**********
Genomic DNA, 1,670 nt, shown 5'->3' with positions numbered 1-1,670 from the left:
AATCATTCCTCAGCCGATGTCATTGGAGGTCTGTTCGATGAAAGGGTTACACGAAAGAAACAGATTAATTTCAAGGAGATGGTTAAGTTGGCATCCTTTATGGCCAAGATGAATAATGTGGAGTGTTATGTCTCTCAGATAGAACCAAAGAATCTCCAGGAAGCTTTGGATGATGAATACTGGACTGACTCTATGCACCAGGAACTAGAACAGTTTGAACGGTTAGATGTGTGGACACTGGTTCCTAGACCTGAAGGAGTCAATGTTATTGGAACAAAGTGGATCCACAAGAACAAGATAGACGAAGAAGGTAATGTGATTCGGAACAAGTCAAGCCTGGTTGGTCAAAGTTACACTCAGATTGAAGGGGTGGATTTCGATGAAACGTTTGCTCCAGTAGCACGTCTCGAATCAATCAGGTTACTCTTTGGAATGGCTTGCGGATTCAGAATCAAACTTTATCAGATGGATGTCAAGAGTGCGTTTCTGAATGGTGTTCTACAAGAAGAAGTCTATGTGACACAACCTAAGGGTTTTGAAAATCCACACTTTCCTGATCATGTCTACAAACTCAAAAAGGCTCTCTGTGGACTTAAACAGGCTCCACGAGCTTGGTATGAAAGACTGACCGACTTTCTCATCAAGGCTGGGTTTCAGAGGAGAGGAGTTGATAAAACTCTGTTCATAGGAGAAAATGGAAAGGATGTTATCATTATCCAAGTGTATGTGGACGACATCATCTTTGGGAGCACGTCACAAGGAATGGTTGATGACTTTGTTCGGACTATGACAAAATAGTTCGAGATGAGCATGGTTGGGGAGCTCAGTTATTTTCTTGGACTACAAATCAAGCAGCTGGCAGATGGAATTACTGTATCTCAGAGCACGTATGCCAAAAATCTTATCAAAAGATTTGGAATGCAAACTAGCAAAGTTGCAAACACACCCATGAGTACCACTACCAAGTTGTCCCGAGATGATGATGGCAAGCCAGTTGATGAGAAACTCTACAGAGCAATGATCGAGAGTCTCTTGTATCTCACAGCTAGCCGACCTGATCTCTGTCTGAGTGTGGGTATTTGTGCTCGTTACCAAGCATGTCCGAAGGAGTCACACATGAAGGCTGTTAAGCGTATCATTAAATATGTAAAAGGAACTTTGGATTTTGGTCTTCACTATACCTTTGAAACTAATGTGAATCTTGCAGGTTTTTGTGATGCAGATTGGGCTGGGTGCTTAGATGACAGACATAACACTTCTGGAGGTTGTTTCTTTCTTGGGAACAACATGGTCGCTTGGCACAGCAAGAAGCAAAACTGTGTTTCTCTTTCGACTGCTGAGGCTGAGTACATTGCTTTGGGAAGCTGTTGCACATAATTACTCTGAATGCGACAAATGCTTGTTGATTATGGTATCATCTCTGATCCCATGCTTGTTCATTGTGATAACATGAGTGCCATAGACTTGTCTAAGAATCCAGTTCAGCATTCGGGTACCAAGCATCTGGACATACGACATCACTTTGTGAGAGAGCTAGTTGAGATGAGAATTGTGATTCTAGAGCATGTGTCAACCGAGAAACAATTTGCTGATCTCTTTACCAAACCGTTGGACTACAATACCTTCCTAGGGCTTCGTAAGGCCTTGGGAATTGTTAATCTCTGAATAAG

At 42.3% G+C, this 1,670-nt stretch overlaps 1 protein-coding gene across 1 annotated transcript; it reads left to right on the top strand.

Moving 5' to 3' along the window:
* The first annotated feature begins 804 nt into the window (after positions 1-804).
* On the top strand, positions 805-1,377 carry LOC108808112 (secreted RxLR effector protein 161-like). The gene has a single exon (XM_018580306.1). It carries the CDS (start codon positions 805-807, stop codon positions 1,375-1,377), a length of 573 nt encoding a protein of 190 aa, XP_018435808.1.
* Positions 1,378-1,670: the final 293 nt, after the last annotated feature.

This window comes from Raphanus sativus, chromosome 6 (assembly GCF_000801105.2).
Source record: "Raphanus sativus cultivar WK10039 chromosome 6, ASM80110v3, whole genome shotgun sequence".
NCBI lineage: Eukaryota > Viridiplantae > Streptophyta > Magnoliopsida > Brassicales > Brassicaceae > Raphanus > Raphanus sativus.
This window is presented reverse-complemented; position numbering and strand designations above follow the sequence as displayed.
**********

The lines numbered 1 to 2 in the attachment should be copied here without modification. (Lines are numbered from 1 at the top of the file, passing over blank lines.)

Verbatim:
Genomic DNA, 1,670 nt, shown 5'->3' with positions numbered 1-1,670 from the left:
AATCATTCCTCAGCCGATGTCATTGGAGGTCTGTTCGATGAAAGGGTTACACGAAAGAAACAGATTAATTTCAAGGAGATGGTTAAGTTGGCATCCTTTATGGCCAAGATGAATAATGTGGAGTGTTATGTCTCTCAGATAGAACCAAAGAATCTCCAGGAAGCTTTGGATGATGAATACTGGACTGACTCTATGCACCAGGAACTAGAACAGTTTGAACGGTTAGATGTGTGGACACTGGTTCCTAGACCTGAAGGAGTCAATGTTATTGGAACAAAGTGGATCCACAAGAACAAGATAGACGAAGAAGGTAATGTGATTCGGAACAAGTCAAGCCTGGTTGGTCAAAGTTACACTCAGATTGAAGGGGTGGATTTCGATGAAACGTTTGCTCCAGTAGCACGTCTCGAATCAATCAGGTTACTCTTTGGAATGGCTTGCGGATTCAGAATCAAACTTTATCAGATGGATGTCAAGAGTGCGTTTCTGAATGGTGTTCTACAAGAAGAAGTCTATGTGACACAACCTAAGGGTTTTGAAAATCCACACTTTCCTGATCATGTCTACAAACTCAAAAAGGCTCTCTGTGGACTTAAACAGGCTCCACGAGCTTGGTATGAAAGACTGACCGACTTTCTCATCAAGGCTGGGTTTCAGAGGAGAGGAGTTGATAAAACTCTGTTCATAGGAGAAAATGGAAAGGATGTTATCATTATCCAAGTGTATGTGGACGACATCATCTTTGGGAGCACGTCACAAGGAATGGTTGATGACTTTGTTCGGACTATGACAAAATAGTTCGAGATGAGCATGGTTGGGGAGCTCAGTTATTTTCTTGGACTACAAATCAAGCAGCTGGCAGATGGAATTACTGTATCTCAGAGCACGTATGCCAAAAATCTTATCAAAAGATTTGGAATGCAAACTAGCAAAGTTGCAAACACACCCATGAGTACCACTACCAAGTTGTCCCGAGATGATGATGGCAAGCCAGTTGATGAGAAACTCTACAGAGCAATGATCGAGAGTCTCTTGTATCTCACAGCTAGCCGACCTGATCTCTGTCTGAGTGTGGGTATTTGTGCTCGTTACCAAGCATGTCCGAAGGAGTCACACATGAAGGCTGTTAAGCGTATCATTAAATATGTAAAAGGAACTTTGGATTTTGGTCTTCACTATACCTTTGAAACTAATGTGAATCTTGCAGGTTTTTGTGATGCAGATTGGGCTGGGTGCTTAGATGACAGACATAACACTTCTGGAGGTTGTTTCTTTCTTGGGAACAACATGGTCGCTTGGCACAGCAAGAAGCAAAACTGTGTTTCTCTTTCGACTGCTGAGGCTGAGTACATTGCTTTGGGAAGCTGTTGCACATAATTACTCTGAATGCGACAAATGCTTGTTGATTATGGTATCATCTCTGATCCCATGCTTGTTCATTGTGATAACATGAGTGCCATAGACTTGTCTAAGAATCCAGTTCAGCATTCGGGTACCAAGCATCTGGACATACGACATCACTTTGTGAGAGAGCTAGTTGAGATGAGAATTGTGATTCTAGAGCATGTGTCAACCGAGAAACAATTTGCTGATCTCTTTACCAAACCGTTGGACTACAATACCTTCCTAGGGCTTCGTAAGGCCTTGGGAATTGTTAATCTCTGAATAAG